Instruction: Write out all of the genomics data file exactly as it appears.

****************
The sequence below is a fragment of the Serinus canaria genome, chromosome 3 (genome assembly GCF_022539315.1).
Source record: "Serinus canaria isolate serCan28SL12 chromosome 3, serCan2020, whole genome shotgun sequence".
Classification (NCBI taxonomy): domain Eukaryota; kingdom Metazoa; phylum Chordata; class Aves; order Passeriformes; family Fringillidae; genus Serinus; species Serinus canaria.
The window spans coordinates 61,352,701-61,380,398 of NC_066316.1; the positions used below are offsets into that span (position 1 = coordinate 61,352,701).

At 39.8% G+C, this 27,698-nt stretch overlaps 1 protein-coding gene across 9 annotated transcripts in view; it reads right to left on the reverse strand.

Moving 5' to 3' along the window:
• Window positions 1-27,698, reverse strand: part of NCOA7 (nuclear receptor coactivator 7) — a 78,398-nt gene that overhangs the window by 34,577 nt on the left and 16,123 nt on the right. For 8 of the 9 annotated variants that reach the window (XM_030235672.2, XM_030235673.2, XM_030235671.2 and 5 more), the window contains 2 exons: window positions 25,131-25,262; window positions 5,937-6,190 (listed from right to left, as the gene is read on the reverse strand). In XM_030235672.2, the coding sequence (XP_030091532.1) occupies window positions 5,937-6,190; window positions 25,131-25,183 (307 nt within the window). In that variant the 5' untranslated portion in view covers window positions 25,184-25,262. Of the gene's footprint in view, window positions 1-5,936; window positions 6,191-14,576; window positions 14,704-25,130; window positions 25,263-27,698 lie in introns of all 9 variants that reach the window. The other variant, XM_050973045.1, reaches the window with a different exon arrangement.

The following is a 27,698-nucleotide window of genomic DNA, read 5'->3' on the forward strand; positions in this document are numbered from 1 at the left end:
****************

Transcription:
The sequence below is a fragment of the Serinus canaria genome, chromosome 3 (genome assembly GCF_022539315.1).
Source record: "Serinus canaria isolate serCan28SL12 chromosome 3, serCan2020, whole genome shotgun sequence".
Classification (NCBI taxonomy): domain Eukaryota; kingdom Metazoa; phylum Chordata; class Aves; order Passeriformes; family Fringillidae; genus Serinus; species Serinus canaria.
The window spans coordinates 61,352,701-61,380,398 of NC_066316.1; the positions used below are offsets into that span (position 1 = coordinate 61,352,701).

At 39.8% G+C, this 27,698-nt stretch overlaps 1 protein-coding gene across 9 annotated transcripts in view; it reads right to left on the reverse strand.

Moving 5' to 3' along the window:
• Window positions 1-27,698, reverse strand: part of NCOA7 (nuclear receptor coactivator 7) — a 78,398-nt gene that overhangs the window by 34,577 nt on the left and 16,123 nt on the right. For 8 of the 9 annotated variants that reach the window (XM_030235672.2, XM_030235673.2, XM_030235671.2 and 5 more), the window contains 2 exons: window positions 25,131-25,262; window positions 5,937-6,190 (listed from right to left, as the gene is read on the reverse strand). In XM_030235672.2, the coding sequence (XP_030091532.1) occupies window positions 5,937-6,190; window positions 25,131-25,183 (307 nt within the window). In that variant the 5' untranslated portion in view covers window positions 25,184-25,262. Of the gene's footprint in view, window positions 1-5,936; window positions 6,191-14,576; window positions 14,704-25,130; window positions 25,263-27,698 lie in introns of all 9 variants that reach the window. The other variant, XM_050973045.1, reaches the window with a different exon arrangement.

The following is a 27,698-nucleotide window of genomic DNA, read 5'->3' on the forward strand; positions in this document are numbered from 1 at the left end: